I have noticed the designation 'Freemason' under the usernames of posts here and I wish to start by correcting this in my case, for I am not a Freemason. I am not sure whether or not my posts here are unwelcome as a result, if so please forgive me ~ I will desist if being a Freemason is a requirement of participating in these message boards.
Sitting at my keyboard a couple of months ago, a picture of the NZ Grand Master came to mind (from an advertisement I had seen some time ago at Christchurch airport) and on a whim I decided to find out more about your organisation. I am in the very early stages of my research, which has become something of a hobby. I have read with interest the references here to some works covering your history that I will follow up on in due course.
I started with "The Freemasons" by Jasper Ridley. This was an interesting read, even if the style of the author was a little dry. Briefly, the author puts forward the belief that the origin of Freemasonry is in early trade unions and that the tools of operative masonry were then utilised to describe a philosophy. The book is packed with information and Mr. Ridley made every effort to ensure that his conclusions were based on referenceable material. The only difficulty with this, while the methodology and intention behind it are certainly laudable, is that it felt at times as though the conclusions were restricted by this strict requirement. That is to say, there seemed to be hints of so much more to the story, but that the author stopped with his references and restricted the conversation within the parameters they laid down without allowing room for intelligent hypotheses. The reasoning behind this of course was to ensure that the conclusions were "correct", however I submit that it is just as easy to arrive at erroneous conclusions that way, as it is by making careful conjecture! He also had the disadvantage (although I'm sure it was also an advantage in some ways) of not being a Freemason. That said, I found the information in the book very interesting indeed and Jasper Ridley is very balanced in his appraisal of your fraternity. He does a lot to dispel a lot of the lies told of Freemasonry and rubbishes (successfully, I would say) the idea of there being one secret Masonic Agenda.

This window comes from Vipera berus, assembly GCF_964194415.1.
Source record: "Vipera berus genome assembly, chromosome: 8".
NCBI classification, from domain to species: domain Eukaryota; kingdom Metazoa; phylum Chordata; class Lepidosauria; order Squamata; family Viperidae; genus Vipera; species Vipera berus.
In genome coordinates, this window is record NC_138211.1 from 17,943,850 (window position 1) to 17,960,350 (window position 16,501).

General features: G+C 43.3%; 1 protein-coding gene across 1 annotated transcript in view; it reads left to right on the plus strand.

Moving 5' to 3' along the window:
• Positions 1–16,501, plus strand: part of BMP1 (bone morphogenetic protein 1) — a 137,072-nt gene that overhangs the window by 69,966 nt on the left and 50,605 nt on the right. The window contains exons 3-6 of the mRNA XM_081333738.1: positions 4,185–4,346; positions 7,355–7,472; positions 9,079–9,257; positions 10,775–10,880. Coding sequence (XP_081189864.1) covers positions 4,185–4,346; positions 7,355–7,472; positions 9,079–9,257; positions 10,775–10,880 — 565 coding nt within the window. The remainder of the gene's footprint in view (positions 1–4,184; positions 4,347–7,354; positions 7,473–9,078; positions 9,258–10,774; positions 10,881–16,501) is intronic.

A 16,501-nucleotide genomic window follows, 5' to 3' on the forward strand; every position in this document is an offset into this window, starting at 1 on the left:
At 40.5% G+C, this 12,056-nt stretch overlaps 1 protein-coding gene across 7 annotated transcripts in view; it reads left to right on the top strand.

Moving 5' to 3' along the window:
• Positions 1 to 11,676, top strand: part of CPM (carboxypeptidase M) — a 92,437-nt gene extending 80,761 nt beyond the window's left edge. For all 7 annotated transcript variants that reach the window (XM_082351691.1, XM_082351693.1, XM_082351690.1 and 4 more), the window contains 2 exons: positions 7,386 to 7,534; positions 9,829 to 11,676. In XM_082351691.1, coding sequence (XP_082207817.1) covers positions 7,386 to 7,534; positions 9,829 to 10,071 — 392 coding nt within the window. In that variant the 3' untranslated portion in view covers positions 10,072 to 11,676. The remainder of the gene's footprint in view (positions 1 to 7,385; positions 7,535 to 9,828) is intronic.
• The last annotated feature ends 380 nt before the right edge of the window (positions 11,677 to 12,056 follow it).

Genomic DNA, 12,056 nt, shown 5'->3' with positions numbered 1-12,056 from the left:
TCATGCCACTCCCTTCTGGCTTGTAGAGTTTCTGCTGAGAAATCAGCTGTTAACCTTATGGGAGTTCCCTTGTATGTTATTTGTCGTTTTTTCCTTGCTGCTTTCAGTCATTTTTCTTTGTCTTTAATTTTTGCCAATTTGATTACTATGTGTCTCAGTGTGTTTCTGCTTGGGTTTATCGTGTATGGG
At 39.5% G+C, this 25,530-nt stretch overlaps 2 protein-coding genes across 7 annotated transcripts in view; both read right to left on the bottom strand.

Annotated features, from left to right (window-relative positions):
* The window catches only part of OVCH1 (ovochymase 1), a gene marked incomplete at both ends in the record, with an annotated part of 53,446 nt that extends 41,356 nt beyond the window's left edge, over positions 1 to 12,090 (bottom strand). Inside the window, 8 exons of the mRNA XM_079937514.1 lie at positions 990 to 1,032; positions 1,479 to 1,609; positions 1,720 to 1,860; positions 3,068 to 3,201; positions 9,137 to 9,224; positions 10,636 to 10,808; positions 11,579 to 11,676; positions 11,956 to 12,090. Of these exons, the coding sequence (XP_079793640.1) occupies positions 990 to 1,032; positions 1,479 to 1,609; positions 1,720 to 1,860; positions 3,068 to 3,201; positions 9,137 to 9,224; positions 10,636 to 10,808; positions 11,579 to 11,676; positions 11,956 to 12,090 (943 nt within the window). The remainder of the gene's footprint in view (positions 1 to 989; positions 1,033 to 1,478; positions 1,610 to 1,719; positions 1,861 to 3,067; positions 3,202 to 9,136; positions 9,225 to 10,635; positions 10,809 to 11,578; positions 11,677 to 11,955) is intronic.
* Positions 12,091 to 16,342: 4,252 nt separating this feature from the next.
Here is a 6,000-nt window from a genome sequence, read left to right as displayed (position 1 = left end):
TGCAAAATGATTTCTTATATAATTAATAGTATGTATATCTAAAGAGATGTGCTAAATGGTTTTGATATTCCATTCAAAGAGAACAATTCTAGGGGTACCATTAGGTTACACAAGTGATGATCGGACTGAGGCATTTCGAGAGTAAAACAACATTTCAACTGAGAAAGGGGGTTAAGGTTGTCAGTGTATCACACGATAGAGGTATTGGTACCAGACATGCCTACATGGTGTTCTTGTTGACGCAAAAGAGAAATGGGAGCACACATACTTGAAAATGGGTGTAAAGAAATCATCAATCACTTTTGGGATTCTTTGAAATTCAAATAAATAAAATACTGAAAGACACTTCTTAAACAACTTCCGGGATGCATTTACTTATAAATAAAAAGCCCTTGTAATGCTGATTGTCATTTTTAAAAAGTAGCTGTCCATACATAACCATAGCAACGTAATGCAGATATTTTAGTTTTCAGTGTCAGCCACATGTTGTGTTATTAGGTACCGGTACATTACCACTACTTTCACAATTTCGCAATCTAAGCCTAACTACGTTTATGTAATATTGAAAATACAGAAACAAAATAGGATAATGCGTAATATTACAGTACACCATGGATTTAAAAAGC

The Hiram Key and The Book of Hiram by Christopher Knight and Robert Lomas are a completely different take on things. The authors link modern Freemasonry with not only the Knights Templar but also with the ancient Egyptian concept of Ma'at and beyond. Their belief is that the tools of operative masonry were used to convey teachings that have existed for millennia. Mr. Knight and Mr. Lomas are less reluctant to make intelligent conjecture based on the evidence, sometimes taking this a little *too* far some might say, but their ideas are very compelling. They have other books out that I am yet to read (I'm on my way through the Book of Hiram at the moment) but they do have a website hosted by Bradford University in the UK that others here might find interesting reading:
Morals and Dogma by Albert Pike, while I know this is not so much a historical text, nor is it concerned principally with the Blue Lodge, I have found it to be an incredible book... one I am chewing my way through at my leisure. While I have not read it in its entirety, I must say that so far it is a text that outlines a philosophy that resonates very deeply for me in a way that very few others have. If any of you haven't read it, I would recommend it.
Oh, one other thing, if you are after texts or early editions that are out of print or hard to find that you wish to own try eBay ~ I picked up a 1925 copy of Morals and Dogma, mint condition for USD15... although the shipping was reasonably pricey! Definitely worth it though!